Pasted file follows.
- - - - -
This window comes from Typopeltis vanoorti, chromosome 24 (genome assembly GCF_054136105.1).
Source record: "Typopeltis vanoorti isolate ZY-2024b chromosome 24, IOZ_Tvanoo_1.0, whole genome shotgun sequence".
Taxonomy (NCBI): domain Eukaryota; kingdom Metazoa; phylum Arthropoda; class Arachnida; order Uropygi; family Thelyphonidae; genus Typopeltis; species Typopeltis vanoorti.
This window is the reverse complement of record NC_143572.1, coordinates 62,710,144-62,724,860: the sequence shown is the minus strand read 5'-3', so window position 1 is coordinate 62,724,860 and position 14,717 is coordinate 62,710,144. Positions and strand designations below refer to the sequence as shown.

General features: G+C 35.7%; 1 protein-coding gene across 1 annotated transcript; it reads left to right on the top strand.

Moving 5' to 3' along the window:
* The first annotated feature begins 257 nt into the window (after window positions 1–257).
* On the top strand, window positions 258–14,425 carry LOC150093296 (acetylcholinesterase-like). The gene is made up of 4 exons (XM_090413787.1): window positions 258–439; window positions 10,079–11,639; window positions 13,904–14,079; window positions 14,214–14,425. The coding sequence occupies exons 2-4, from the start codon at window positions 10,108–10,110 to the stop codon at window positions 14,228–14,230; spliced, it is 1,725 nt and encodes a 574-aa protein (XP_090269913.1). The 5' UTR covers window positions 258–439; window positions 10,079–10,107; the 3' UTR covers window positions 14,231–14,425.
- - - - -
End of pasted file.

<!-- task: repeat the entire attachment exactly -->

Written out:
This window comes from Typopeltis vanoorti, chromosome 24 (genome assembly GCF_054136105.1).
Source record: "Typopeltis vanoorti isolate ZY-2024b chromosome 24, IOZ_Tvanoo_1.0, whole genome shotgun sequence".
Taxonomy (NCBI): domain Eukaryota; kingdom Metazoa; phylum Arthropoda; class Arachnida; order Uropygi; family Thelyphonidae; genus Typopeltis; species Typopeltis vanoorti.
This window is the reverse complement of record NC_143572.1, coordinates 62,710,144-62,724,860: the sequence shown is the minus strand read 5'-3', so window position 1 is coordinate 62,724,860 and position 14,717 is coordinate 62,710,144. Positions and strand designations below refer to the sequence as shown.

General features: G+C 35.7%; 1 protein-coding gene across 1 annotated transcript; it reads left to right on the top strand.

Moving 5' to 3' along the window:
* The first annotated feature begins 257 nt into the window (after window positions 1–257).
* On the top strand, window positions 258–14,425 carry LOC150093296 (acetylcholinesterase-like). The gene is made up of 4 exons (XM_090413787.1): window positions 258–439; window positions 10,079–11,639; window positions 13,904–14,079; window positions 14,214–14,425. The coding sequence occupies exons 2-4, from the start codon at window positions 10,108–10,110 to the stop codon at window positions 14,228–14,230; spliced, it is 1,725 nt and encodes a 574-aa protein (XP_090269913.1). The 5' UTR covers window positions 258–439; window positions 10,079–10,107; the 3' UTR covers window positions 14,231–14,425.